1/72 Aurora AH 56A Cheyenne

by Jeff Vail



Lockheed’s AH56a Cheyenne gunship won the Army’s Advanced Aerial Fire Support System (AAFSS) competition in 1964.  The pusher prop design was technically very advanced and presented many development challenges to Lockheed.  Ultimately most of the issues were overcome but the contract was cancelled in 1972 due to lack of political support, interservice rivalry, rising costs and the protracted development schedule.  Aviation enthusiasts still debate the aircraft’s merits and whether the decision to cancel the program was the right choice.  As an army pilot I was always impressed with the aircraft’s potential and would have welcomed an assignment flying the Cheyenne .  

I’ve had the Aurora kit sitting on the shelf for years and finally decided to build this antique and say the heck with the $100 it would have fetched on EBay.  The Aurora kit is typical of most from the late 60s.  While it’s no Tamiya “shake and bake” it went together fairly well.  I made a few mods to suit my “what if” finished version and to correct a few inaccuracies.  

I substituted a three-bladed square-tipped prop for the kit’s very inaccurate pusher prop.  Looks Ok but a little too slender span wise, especially at the root.  Left the prop boss intact (my choice).  Also, I should have trimmed the length of the blades just a bit because if it actually spun it would hit the T/R’s arc.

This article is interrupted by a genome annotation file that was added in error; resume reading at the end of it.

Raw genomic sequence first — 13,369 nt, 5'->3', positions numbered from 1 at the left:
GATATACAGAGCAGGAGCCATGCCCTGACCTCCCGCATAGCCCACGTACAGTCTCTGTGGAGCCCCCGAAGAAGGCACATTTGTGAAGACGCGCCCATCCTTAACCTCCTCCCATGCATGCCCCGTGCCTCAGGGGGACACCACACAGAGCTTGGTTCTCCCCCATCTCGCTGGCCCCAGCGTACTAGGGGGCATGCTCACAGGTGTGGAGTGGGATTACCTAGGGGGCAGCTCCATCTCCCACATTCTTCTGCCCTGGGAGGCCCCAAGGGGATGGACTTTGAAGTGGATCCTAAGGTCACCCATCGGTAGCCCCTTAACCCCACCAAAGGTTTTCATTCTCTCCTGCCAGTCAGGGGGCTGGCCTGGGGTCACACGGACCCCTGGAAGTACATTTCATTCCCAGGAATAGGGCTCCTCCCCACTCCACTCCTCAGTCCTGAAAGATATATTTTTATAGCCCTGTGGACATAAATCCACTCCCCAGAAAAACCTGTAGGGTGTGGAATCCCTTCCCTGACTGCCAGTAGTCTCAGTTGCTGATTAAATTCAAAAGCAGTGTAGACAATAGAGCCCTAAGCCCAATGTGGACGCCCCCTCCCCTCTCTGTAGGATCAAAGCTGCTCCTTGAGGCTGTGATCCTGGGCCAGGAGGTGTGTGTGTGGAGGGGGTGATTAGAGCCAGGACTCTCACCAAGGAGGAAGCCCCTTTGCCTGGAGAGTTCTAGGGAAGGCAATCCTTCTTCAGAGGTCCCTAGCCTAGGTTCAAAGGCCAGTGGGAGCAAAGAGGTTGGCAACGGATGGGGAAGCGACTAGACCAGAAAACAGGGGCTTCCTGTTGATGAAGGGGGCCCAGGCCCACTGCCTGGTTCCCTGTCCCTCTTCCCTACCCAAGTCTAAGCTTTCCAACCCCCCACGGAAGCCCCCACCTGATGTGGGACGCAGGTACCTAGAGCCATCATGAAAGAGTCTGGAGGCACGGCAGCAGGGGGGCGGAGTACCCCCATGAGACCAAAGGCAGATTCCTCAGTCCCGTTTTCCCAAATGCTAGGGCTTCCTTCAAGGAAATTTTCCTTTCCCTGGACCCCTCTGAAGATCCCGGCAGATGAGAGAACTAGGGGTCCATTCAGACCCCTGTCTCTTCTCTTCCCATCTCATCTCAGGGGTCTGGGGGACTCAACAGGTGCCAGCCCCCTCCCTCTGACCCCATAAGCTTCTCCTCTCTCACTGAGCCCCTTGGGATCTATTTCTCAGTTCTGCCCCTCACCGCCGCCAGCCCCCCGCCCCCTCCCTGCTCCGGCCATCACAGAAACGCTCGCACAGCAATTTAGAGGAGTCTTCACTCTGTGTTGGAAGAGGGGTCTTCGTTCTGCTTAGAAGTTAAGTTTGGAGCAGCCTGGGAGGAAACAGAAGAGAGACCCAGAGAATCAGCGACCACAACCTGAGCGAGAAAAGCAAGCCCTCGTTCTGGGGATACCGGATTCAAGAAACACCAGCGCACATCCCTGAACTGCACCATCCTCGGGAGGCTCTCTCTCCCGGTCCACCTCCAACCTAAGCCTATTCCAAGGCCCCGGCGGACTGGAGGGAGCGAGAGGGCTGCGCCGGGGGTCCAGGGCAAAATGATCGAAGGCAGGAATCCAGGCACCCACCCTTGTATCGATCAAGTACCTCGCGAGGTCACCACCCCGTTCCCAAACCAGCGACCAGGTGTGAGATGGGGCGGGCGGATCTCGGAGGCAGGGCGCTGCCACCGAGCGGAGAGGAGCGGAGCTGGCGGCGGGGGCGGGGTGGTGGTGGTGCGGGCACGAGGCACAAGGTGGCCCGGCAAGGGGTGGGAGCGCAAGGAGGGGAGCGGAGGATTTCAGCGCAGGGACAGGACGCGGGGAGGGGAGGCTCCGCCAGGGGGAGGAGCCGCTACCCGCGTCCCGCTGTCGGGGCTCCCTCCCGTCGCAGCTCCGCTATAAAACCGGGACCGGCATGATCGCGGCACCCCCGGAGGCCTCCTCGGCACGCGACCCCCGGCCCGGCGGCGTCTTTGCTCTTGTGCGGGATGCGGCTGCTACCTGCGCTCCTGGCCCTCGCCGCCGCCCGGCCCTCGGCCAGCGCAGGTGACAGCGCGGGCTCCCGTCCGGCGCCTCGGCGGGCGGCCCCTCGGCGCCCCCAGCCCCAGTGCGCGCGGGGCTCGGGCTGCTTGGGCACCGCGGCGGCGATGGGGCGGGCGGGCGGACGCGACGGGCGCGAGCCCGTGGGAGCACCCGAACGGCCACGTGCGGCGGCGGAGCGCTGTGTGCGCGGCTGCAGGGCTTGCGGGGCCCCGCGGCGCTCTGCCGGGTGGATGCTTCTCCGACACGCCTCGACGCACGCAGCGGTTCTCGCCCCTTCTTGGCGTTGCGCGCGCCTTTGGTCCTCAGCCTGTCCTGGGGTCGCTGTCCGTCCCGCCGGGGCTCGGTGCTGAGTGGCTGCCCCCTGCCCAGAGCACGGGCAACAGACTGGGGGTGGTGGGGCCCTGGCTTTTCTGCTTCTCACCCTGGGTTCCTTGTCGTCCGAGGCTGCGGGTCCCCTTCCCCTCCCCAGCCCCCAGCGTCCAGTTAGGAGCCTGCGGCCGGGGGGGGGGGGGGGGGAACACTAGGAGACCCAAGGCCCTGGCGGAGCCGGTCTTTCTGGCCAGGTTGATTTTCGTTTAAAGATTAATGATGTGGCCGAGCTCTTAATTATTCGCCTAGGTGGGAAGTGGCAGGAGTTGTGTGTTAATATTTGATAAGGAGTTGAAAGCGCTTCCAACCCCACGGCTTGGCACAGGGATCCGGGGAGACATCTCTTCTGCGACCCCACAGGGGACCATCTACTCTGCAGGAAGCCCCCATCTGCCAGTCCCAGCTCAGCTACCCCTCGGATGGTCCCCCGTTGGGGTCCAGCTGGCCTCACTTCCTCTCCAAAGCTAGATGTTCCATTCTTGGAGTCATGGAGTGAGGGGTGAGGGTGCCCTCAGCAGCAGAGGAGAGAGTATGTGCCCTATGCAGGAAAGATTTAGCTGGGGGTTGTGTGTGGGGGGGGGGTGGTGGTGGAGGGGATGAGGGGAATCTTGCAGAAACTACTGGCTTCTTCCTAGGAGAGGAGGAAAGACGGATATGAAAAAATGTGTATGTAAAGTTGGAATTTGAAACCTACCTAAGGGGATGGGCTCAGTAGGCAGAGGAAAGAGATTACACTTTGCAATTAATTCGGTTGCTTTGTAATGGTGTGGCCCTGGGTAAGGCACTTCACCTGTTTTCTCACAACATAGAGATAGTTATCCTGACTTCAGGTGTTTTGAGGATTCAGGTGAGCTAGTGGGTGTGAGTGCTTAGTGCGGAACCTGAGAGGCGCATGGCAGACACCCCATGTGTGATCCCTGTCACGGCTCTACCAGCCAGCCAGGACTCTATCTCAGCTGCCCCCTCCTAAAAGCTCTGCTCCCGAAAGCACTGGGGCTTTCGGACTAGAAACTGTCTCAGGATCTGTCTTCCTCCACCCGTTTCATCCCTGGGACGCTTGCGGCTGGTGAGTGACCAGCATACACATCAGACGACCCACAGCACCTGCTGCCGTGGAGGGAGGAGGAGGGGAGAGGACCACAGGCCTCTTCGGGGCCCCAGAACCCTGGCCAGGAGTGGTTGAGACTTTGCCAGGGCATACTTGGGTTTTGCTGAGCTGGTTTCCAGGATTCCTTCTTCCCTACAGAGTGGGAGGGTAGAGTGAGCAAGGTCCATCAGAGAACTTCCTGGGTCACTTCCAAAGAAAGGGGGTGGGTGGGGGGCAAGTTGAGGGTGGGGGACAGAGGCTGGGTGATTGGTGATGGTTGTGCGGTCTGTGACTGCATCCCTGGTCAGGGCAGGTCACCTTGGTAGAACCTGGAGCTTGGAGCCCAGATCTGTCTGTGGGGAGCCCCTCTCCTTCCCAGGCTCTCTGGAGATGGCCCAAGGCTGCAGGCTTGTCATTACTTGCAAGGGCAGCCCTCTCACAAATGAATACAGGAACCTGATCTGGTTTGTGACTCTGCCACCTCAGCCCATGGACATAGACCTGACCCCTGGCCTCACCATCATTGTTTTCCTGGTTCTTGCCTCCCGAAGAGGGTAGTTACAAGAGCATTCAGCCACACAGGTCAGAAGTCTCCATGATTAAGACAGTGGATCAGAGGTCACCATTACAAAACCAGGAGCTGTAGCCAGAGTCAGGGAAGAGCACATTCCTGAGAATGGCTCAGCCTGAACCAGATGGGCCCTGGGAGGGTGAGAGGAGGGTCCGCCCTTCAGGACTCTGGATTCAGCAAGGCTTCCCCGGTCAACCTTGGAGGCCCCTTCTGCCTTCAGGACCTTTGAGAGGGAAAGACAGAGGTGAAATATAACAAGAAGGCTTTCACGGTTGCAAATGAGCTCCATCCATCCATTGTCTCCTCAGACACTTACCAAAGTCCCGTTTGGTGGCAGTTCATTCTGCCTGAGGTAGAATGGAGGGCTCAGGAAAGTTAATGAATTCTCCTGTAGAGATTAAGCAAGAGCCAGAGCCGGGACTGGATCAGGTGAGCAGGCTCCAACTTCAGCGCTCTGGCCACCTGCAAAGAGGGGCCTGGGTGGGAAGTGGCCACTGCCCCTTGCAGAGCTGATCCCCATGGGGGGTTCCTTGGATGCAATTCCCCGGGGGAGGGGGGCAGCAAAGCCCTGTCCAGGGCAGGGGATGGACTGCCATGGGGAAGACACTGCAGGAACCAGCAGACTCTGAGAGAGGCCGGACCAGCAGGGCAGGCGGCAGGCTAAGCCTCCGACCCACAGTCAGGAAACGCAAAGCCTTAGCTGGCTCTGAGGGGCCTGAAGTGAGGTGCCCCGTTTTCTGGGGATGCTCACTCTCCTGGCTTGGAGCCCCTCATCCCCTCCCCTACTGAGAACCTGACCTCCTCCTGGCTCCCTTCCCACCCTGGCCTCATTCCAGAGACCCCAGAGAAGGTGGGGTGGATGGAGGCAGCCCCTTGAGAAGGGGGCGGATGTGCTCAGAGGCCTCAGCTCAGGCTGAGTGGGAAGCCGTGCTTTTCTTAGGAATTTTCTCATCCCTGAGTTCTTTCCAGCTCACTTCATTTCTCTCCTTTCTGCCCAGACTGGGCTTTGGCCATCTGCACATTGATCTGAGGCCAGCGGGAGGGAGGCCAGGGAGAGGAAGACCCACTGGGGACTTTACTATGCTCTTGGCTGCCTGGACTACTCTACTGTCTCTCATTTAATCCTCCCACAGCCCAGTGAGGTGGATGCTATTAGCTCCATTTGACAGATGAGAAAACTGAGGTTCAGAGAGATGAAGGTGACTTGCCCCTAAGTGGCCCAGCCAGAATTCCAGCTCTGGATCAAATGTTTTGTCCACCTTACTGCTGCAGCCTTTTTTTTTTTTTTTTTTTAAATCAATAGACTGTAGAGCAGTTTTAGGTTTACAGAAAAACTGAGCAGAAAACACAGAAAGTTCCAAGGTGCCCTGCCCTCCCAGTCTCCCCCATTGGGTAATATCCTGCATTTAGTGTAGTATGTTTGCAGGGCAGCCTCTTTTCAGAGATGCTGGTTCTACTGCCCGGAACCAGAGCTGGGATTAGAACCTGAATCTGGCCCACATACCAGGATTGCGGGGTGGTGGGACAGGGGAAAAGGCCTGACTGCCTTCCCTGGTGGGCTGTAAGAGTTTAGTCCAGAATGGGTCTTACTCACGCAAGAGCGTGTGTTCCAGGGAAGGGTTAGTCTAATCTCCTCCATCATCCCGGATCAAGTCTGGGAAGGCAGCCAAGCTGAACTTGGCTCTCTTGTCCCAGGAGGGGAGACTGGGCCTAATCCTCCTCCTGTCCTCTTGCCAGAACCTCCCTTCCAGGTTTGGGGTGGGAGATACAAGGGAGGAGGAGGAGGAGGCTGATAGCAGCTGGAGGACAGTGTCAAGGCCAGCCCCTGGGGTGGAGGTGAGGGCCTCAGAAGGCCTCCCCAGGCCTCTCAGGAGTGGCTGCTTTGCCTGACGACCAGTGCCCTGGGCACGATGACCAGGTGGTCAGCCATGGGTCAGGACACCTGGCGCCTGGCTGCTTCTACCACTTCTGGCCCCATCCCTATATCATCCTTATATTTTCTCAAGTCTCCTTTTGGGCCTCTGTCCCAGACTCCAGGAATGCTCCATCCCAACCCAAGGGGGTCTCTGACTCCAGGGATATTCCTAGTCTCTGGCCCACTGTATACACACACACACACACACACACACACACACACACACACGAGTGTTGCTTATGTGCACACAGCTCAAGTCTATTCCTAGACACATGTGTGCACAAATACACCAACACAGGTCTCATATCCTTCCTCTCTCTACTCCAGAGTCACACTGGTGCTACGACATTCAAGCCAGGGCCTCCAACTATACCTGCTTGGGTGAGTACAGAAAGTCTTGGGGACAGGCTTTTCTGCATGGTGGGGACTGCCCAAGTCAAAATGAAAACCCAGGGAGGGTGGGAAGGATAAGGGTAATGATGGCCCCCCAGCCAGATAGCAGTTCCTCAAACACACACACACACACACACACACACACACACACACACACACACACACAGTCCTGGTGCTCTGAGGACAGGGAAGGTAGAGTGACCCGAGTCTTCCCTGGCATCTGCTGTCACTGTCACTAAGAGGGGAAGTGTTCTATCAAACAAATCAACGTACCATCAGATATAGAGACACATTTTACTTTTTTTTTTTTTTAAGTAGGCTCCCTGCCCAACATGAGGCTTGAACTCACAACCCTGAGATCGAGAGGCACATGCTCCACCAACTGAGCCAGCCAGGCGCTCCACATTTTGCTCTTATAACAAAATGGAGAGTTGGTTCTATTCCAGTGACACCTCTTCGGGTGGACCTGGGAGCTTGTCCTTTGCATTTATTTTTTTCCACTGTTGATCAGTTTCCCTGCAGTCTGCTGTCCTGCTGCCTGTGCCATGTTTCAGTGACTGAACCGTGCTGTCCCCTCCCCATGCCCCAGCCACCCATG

The kit’s landing gear is molded with the oleos fully extended as they would be in flight.  This causes the model to sit too high on the ground.  I cut all three gear legs to better represent the almost slightly nose low attitude on the ground. 

Click on images below to see larger images



I filled the sensor turret with clear glue, and cut the pilot’s pedestal down a bit to lower the overall height.  

I installed a “hot end” turbine wheel in the engine compartment to fill the empty exhaust hole.  It’s mounted fairly deep in the aircraft at the approximate location where the engine would be so you can’t see it without a flashlight.  

The major mod is to the main rotor head (MRH).  The kit’s MRH is an oversized hunk of plastic that approximates the first MRH configuration with the unique “spider” control rod assembly and the overhead stabilizer bar.  This design never worked satisfactorily.  The stabilizer was apparently both overwhelmed by inputs from the MRH and also induced feedback to the MRH.  

A much improved “Advanced Mechanical Control System” (AMCS) was developed with a low mounted stabilizer below the transmission cowling.  The AMCS was much more compact and I tried to capture this look.  Ultimately my very limited modeling skills resulted in a RH that loosely approximates the look of the AMCS.  My main purpose was to slim down the kit’s RH and the final version at least accomplishes that.

This “what if” version is finished in the 1960s/70s Army Field Drab worn by the Vietnam era helos with operational decals of the period.  The wing stores are what I had in the spares box, and includes Hellfires (I didn’t have TOWs), and a fictional load of Bullpup style stand off missiles.   

Imagine the aircraft getting ready for an interdiction mission against a bridgehead, with the Bullpups to destroy the bridge and the Hellfires to blunt the armored advance.  After I built it with this load out I could quickly see why the Air Force felt threatened, given the aircraft’s overall performance.  It would have compared fairly well with the A-10’s!!   

With apologies to the expert modelers and IPMS “rivet counters”, I think this vision of what might have been came out looking pretty good and I welcome your comments.  Thanks for your interest.


Photos and text © by Jeff Vail